South China Morning Post suggests other ASEAN nations follow Vietnam’s lead in FDI attraction
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|Workers at a garment export factory in Hanoi. Vietnam has become a hub for foreign direct investment within the past decade. Photo: Reuters|
South China Morning Post on October 19 ran an article by Shireen Muhiudeen who founded Corston-Smith Asset Management in Kuala Lumpur, saying Vietnam has become a hub for foreign direct investment (FDI) within the past decade.
The country witnessed a steady compound annual growth rate of 10.4 percent between 2013 and last year’s record high of US$16.12 billion – an 81 percent increase overall, Muhiudeen said.
Singapore, by comparison, recorded a 63 percent increase over the same six-year period, while Thailand and Malaysia actually experienced a decline in FDI flows. In the ASEAN region, only the Philippines saw a greater percentage increase in FDI than Vietnam of 104 percent, although this was from a lower base of US$3.7 billion in 2013.
The huge increase in FDI into Vietnam from 2013 onwards coincided with falling flows into China. A major contributor has been Samsung, which is thought to have invested around US$17 billion in the country since 2008.
|Vietnamese employees weld in the body shop of the Ford automotive plant in the northern province of Hai Duong in 2017. Photo: AFP|
Hanoi’s proactive implementation of business-friendly investment policies and industrial zones, as well as the country’s ample supply of young workers, has helped attract FDI from other nations too, with Japan one of the new investors in Vietnam’s large energy sector, according to the article.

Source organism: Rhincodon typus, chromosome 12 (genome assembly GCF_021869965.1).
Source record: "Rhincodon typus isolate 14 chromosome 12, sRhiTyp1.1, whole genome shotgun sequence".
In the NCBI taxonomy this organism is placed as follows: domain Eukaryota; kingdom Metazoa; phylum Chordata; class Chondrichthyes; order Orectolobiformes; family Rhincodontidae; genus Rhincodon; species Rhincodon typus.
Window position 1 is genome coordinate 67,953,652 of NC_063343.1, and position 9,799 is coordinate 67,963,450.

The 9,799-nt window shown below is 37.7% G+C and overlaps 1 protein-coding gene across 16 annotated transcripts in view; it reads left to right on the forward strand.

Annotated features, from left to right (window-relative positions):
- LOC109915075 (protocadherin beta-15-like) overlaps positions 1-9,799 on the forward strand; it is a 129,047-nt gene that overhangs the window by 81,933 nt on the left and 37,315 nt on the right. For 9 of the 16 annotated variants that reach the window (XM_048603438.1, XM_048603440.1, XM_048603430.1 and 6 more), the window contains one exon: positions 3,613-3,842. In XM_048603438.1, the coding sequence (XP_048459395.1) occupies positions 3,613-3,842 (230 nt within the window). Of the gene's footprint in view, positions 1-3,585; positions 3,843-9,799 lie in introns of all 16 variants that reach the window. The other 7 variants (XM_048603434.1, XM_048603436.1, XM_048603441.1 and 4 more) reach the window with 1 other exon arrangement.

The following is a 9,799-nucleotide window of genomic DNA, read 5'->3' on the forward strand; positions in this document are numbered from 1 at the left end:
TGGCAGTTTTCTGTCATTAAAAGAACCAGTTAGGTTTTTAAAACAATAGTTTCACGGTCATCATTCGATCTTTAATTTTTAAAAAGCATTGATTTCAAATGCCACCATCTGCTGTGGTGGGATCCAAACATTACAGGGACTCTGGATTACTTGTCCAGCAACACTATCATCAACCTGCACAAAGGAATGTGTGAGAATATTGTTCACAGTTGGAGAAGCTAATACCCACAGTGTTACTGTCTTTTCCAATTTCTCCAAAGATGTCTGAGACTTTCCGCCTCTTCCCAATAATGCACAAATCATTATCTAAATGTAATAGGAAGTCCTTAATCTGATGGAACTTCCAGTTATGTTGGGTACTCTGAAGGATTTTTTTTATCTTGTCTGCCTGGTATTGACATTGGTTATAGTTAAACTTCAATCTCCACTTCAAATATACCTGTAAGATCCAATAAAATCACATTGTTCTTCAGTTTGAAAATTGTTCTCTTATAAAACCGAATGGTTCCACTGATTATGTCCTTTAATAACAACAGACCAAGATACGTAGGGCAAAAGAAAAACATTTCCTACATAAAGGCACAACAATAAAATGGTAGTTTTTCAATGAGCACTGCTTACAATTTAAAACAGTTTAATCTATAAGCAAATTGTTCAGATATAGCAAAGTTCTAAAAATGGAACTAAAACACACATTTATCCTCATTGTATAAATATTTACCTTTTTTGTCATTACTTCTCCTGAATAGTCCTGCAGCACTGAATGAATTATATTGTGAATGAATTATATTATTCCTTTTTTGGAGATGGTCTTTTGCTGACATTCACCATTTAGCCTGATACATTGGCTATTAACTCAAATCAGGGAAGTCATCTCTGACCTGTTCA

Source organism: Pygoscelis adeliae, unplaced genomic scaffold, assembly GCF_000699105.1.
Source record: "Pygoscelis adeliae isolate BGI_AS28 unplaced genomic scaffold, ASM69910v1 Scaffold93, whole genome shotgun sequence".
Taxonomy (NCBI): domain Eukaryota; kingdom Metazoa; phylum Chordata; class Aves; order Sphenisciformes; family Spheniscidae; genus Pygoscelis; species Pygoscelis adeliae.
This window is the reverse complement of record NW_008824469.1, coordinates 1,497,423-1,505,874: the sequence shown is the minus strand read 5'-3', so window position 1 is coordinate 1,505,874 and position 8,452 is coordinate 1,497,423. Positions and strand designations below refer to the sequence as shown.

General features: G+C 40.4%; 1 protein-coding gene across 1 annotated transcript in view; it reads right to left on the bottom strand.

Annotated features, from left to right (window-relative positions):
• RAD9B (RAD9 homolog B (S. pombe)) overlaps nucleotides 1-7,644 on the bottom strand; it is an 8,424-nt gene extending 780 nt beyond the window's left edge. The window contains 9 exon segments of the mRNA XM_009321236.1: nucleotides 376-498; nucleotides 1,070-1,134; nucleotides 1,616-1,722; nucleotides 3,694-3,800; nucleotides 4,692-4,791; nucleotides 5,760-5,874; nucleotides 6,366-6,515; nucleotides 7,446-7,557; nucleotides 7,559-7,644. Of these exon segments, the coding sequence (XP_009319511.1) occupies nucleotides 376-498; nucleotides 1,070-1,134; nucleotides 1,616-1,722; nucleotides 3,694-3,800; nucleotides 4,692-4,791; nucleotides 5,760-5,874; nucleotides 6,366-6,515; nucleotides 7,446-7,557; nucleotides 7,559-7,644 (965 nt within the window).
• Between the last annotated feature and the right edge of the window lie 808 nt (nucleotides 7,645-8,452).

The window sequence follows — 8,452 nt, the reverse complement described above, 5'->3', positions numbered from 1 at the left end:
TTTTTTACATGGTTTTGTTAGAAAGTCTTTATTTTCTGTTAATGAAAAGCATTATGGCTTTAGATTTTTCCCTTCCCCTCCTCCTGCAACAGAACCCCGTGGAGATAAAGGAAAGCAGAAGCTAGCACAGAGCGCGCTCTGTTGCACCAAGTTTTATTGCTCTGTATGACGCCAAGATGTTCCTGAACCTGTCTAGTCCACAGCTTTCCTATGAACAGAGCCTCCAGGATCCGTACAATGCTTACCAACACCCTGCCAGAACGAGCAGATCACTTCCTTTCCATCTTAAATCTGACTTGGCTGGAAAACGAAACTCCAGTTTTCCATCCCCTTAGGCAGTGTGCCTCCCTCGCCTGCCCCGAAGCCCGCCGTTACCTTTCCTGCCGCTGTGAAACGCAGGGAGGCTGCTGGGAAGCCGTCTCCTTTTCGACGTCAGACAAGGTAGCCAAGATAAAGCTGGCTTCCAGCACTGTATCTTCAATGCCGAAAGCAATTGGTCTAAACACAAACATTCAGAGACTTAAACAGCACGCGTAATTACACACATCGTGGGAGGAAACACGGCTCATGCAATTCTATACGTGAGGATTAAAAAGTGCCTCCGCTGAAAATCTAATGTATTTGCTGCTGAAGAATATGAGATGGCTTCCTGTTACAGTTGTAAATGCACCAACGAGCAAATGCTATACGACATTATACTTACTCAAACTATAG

Attracting FDI has not always been so easy, however. When Vietnam joined the World Trade Organization in 2007, it initially followed the same approach adopted by some of its neighbours and encouraged state-owned enterprises to try and compete with foreign investors.
Competition for FDI within ASEAN will continue and though some may argue that Vietnam’s geographical proximity to China, as well as its young labour force of 95 million, confer it added advantages, the appeal of a stable political environment cannot be underestimated.
Thailand, the Philippines, Malaysia and Indonesia have all experienced their fair share of political upheavals and uncertainties in recent years, and would do well to look to Vietnam to understand the importance of stability.
|Workers on an assembly line produce ventilators for Covid-19 patients at a factory outside Hanoi in August. Photo: Reuters|
Investors also pay close attention to inflation rates, want a stable foreign exchange rate and dislike bureaucratic red tape – something Hanoi has been committed to reducing by implementing e-tax and e-custom services, Muhiudeen said.
Over the past decade or so, Vietnam has moved from focusing on labour-intensive manufacturing towards more automated processes, and is now entering its next phase.
Investors are keenly awaiting the release of the Ministry of Planning and Investment’s draft FDI strategy for the next 10 years, which is expected to prioritise hi-tech, high-value and environmentally-friendly projects, the article said.
According to the expert, other ASEAN governments will require a clear change in mindset if they want to follow Vietnam’s lead./.
Shireen Muhiudeen is a regional fund manager with more than 30 years' experience. She founded Corston-Smith Asset Management in Kuala Lumpur and has been named one of the 25 most influential women in the Asia-Pacific region for asset management as well as one of Forbes Asia’s 50 Power Businesswomen 2014.
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